Just as anyone with access to hot running water and a massage bench can declare they have a spa, almost any resort that uses recycled toilet paper and serves shade grown, organic, fair trade coffee can call itself an eco-resort.
There is no reasonable rating system that exists for eco-resorts. Yes, there are various labels that you can request by filling out a form with your green qualities (scout's honor) and sending it to some N.G.O. But even assuming everyone is perfectly truthful, what's to stop you from jacking up the heat or air-conditioning with the doors open, or heating the outdoor pool to 90 degrees in winter once you have the rating safely ensconced on your website? Not much.
There is also little information that allows for accurate comparison between these resorts. How do we know if your eco-resort is better than my eco-resort? How would you feel if your eco-resort and mine had the same rating, but you used one-fifth the electricity I did for the same volume of guests?
I recently visited a beautiful eco-resort in Costa Rica that attracts the likes of Al Gore and Sheryl Crow, where the owners clearly took the meaning of sustainability to heart and had constructed a resort that appeared to have low energy needs. As it turns out, his competition came for a visit and when they compared notes their energy bills differed by a factor of four! One resort has air-conditioning whereas the other has structures designed for great natural ventilation and light and used ceiling fans when it was too hot. Yet the consumer searching for a holiday in a resort that is eco-friendly would be hard-pressed to know the difference; they are rated as equally green by their eco-label. Two resorts can earn the same rating, even if one resort espouses a culture of wastefulness and the other a culture of conservation. The same issue arises with LEED certification on buildings; once you have it, it is yours to tout no matter the culture of energy use of occupants. Energy hogs, too, can be LEED certified.
Clearly, our rating systems reflect a static picture rather than a fluid reality. The problem is simple; we don't measure the operational footprint of these resorts on an on-going basis and, if they fall out of line, remove or change their rating. We don't even have norms for the on-going operation of an eco-resort after it's labeled. Based on what we have seen at Zerofootprint when we benchmark buildings, schools, or businesses, it is not infrequent that two buildings in close proximity can have vastly different environmental impact and differ, literally, by many orders of magnitude.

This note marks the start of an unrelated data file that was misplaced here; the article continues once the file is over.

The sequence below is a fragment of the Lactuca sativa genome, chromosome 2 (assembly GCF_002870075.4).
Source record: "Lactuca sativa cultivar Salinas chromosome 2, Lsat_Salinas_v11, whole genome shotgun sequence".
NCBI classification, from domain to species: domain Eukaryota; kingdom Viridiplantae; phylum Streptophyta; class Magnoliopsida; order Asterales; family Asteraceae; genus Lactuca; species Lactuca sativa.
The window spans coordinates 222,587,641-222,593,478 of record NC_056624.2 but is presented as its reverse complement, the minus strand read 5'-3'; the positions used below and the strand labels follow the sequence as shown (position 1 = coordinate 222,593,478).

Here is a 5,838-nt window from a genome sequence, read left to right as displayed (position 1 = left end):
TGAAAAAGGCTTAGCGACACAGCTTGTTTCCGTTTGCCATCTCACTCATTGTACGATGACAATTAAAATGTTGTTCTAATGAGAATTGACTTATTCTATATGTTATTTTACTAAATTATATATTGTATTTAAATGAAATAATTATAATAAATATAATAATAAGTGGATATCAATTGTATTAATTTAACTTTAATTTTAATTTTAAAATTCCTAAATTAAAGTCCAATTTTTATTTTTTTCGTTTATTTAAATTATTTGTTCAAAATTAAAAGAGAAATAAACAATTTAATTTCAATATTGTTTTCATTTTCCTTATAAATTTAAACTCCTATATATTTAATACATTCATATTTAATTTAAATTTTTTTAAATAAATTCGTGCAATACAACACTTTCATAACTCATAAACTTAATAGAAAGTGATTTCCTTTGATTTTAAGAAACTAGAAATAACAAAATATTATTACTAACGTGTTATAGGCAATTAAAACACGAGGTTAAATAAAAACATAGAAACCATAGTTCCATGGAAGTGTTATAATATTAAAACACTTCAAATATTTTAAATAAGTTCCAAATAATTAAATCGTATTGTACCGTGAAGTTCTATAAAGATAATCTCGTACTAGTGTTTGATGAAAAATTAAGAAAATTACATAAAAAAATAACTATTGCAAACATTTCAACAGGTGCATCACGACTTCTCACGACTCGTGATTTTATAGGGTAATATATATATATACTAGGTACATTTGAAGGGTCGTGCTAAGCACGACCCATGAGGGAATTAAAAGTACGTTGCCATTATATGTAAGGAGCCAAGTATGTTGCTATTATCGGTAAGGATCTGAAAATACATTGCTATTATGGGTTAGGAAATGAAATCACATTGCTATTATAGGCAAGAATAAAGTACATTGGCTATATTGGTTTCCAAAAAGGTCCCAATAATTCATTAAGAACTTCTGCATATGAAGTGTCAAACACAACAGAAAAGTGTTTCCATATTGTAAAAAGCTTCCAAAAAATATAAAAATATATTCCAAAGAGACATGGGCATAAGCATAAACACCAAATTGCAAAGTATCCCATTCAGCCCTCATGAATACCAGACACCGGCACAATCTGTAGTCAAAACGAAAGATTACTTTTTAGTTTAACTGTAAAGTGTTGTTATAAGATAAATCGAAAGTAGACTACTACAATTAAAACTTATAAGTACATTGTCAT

So, what's the solution?
To start, measure the ongoing, verifiable use of energy and water and benchmark resorts against each other in a normalized fashion.
This is easier than it sounds. These resorts pay utility bills so we have an objective, trusted source of data on which to base benchmarks. Moreover, this information is easily audited - just look at the bills. A very high proportion of operational footprint comes from the utilities a building consumes and so a ranking based on this consumption is likely to be very accurate. As more and more resorts do this, the benchmarks for what constitutes a "good" or "poor" performing resort will soon become apparent. The bar might shift from year to year, but that is good if the stakes for being wasteful get higher.
I suggest starting with the following:
- Measure the footprint per guest-days; this is based on utilities actually consumed over the last year and the total number of guest-days billed.
- Divide the distribution into terciles (equal groups each containing a third of the resorts) and award a rating of green to the third with the lowest footprint.
- Redo the ranking every year. In this way, we would have an objective measure that is meaningful, easy to compute, easy to audit, and moreover, easy and cost-effective to apply on a large scale.
If we did this, not only to eco-resorts but to all hotels, we would almost surely find that some eco-resorts are actually not very eco-friendly at all, and that some unlabeled resorts are actually more green than eco-labeled ones. It would certainly be clearer for the consumer: a true eco-resort is one in the lowest third of the energy footprint scale in its peer group.
It is true that to get a holistic picture of an eco-resort we would have to look at more data, such as the food consumed and its sourcing, for example. But it's important to start somewhere. To drive change, it is more important for a rating system to gain legitimacy and universal application than it is to be pedantic about the potentially infinite list of criteria. The more criteria needed to establish a rating, the more barriers there are to widespread acceptance and the more difficult the verification process; too many criteria can make it easier to game the system by increasing the difficulty of verification. To get this going, let's focus on utilities and set the true green eco-resorts apart from the rest.